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Library On using landscape metrics for landscape similarity search

On using landscape metrics for landscape similarity search

On using landscape metrics for landscape similarity search

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Date of publication
December 2016
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ISBN / Resource ID

Landscape similarity search involves finding landscapes from among a large collection that are similar to a query landscape. An example of such collection is a large land cover map subdivided into a grid of smaller local landscapes, a query is a local landscape of interest, and the task is to find other local landscapes within a map which are perceptually similar to the query. Landscape search and the related task of pattern-based regionalization, requires a measure of similarity – a function which quantifies the level of likeness between two landscapes. The standard approach is to use the Euclidean distance between vectors of landscape metrics derived from the two landscapes, but no in-depth analysis of this approach has been conducted. In this paper we investigate the performance of different implementations of the standard similarity measure. Five different implementations are tested against each other and against a control similarity measure based on histograms of class co-occurrence features and the Jensen–Shannon divergence. Testing consists of a series of numerical experiments combined with visual assessments on a set of 400 3km-scale landscapes. Based on the cases where visual assessment provides definitive answer, we have determined that the standard similarity measure is sensitive to the way landscape metrics are normalized and, additionally, to whether weights aimed at controlling the relative contribution of landscape composition vs. configuration are used. The standard measure achieves the best performance when metrics are normalized using their extreme values extracted from all possible landscapes, not just the landscapes in the given collection, and when weights are assigned so the combined influence of composition metrics on the similarity value equals the combined influence of configuration metrics. We have also determined that the control similarity measure outperforms all implementations of the standard measure.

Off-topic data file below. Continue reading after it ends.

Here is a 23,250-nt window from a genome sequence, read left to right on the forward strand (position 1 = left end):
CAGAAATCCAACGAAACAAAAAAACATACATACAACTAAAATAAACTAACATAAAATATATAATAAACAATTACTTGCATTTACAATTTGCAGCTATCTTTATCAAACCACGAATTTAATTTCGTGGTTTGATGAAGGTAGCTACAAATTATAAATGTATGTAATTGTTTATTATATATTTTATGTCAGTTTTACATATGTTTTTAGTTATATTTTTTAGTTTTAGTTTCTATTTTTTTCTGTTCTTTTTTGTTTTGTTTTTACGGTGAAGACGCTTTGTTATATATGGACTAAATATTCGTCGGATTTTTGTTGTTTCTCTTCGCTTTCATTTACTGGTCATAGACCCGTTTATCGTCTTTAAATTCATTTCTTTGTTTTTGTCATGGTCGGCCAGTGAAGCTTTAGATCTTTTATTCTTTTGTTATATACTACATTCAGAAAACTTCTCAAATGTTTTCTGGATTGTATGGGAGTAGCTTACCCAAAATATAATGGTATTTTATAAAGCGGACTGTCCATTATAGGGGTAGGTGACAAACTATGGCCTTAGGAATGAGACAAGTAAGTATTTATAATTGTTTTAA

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Authors and Publishers

Author(s), editor(s), contributor(s)

Niesterowicz, Jacek
Tomasz F. Stepinski

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